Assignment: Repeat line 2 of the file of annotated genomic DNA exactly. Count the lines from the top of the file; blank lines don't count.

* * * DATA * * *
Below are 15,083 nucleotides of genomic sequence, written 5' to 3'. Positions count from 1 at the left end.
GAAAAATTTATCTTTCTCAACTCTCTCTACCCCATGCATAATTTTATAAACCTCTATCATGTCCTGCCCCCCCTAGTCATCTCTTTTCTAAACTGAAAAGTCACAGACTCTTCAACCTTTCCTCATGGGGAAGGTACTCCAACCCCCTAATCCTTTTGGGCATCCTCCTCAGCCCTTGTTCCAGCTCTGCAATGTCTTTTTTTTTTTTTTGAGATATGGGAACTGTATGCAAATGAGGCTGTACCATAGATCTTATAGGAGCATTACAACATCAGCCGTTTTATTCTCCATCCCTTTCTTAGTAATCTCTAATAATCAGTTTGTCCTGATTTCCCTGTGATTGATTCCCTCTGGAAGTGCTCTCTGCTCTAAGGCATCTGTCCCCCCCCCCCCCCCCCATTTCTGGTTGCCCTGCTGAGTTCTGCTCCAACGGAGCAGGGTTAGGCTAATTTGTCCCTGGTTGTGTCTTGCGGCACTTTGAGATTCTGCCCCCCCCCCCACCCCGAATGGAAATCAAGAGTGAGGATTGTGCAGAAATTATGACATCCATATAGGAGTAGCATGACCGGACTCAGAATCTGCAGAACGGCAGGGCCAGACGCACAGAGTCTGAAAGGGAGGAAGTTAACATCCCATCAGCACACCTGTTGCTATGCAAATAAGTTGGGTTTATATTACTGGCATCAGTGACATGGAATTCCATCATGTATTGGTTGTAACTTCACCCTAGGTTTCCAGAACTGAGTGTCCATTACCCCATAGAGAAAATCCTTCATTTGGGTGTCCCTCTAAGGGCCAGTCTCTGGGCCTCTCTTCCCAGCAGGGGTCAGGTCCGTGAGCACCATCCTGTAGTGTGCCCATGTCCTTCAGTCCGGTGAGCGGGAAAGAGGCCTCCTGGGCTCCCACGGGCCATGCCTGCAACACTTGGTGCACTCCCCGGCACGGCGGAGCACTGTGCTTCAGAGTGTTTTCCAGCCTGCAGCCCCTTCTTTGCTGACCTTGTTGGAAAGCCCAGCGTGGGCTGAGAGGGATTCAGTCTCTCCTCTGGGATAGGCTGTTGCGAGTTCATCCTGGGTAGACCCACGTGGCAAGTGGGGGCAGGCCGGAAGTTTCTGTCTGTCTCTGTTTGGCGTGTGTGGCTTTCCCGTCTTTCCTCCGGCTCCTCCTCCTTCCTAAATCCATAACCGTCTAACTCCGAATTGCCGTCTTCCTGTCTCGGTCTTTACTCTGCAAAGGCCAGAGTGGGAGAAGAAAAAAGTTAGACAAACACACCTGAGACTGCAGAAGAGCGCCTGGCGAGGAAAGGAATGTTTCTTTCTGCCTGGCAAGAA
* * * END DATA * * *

GAAAAATTTATCTTTCTCAACTCTCTCTACCCCATGCATAATTTTATAAACCTCTATCATGTCCTGCCCCCCCTAGTCATCTCTTTTCTAAACTGAAAAGTCACAGACTCTTCAACCTTTCCTCATGGGGAAGGTACTCCAACCCCCTAATCCTTTTGGGCATCCTCCTCAGCCCTTGTTCCAGCTCTGCAATGTCTTTTTTTTTTTTTTGAGATATGGGAACTGTATGCAAATGAGGCTGTACCATAGATCTTATAGGAGCATTACAACATCAGCCGTTTTATTCTCCATCCCTTTCTTAGTAATCTCTAATAATCAGTTTGTCCTGATTTCCCTGTGATTGATTCCCTCTGGAAGTGCTCTCTGCTCTAAGGCATCTGTCCCCCCCCCCCCCCCCCATTTCTGGTTGCCCTGCTGAGTTCTGCTCCAACGGAGCAGGGTTAGGCTAATTTGTCCCTGGTTGTGTCTTGCGGCACTTTGAGATTCTGCCCCCCCCCCCACCCCGAATGGAAATCAAGAGTGAGGATTGTGCAGAAATTATGACATCCATATAGGAGTAGCATGACCGGACTCAGAATCTGCAGAACGGCAGGGCCAGACGCACAGAGTCTGAAAGGGAGGAAGTTAACATCCCATCAGCACACCTGTTGCTATGCAAATAAGTTGGGTTTATATTACTGGCATCAGTGACATGGAATTCCATCATGTATTGGTTGTAACTTCACCCTAGGTTTCCAGAACTGAGTGTCCATTACCCCATAGAGAAAATCCTTCATTTGGGTGTCCCTCTAAGGGCCAGTCTCTGGGCCTCTCTTCCCAGCAGGGGTCAGGTCCGTGAGCACCATCCTGTAGTGTGCCCATGTCCTTCAGTCCGGTGAGCGGGAAAGAGGCCTCCTGGGCTCCCACGGGCCATGCCTGCAACACTTGGTGCACTCCCCGGCACGGCGGAGCACTGTGCTTCAGAGTGTTTTCCAGCCTGCAGCCCCTTCTTTGCTGACCTTGTTGGAAAGCCCAGCGTGGGCTGAGAGGGATTCAGTCTCTCCTCTGGGATAGGCTGTTGCGAGTTCATCCTGGGTAGACCCACGTGGCAAGTGGGGGCAGGCCGGAAGTTTCTGTCTGTCTCTGTTTGGCGTGTGTGGCTTTCCCGTCTTTCCTCCGGCTCCTCCTCCTTCCTAAATCCATAACCGTCTAACTCCGAATTGCCGTCTTCCTGTCTCGGTCTTTACTCTGCAAAGGCCAGAGTGGGAGAAGAAAAAAGTTAGACAAACACACCTGAGACTGCAGAAGAGCGCCTGGCGAGGAAAGGAATGTTTCTTTCTGCCTGGCAAGAA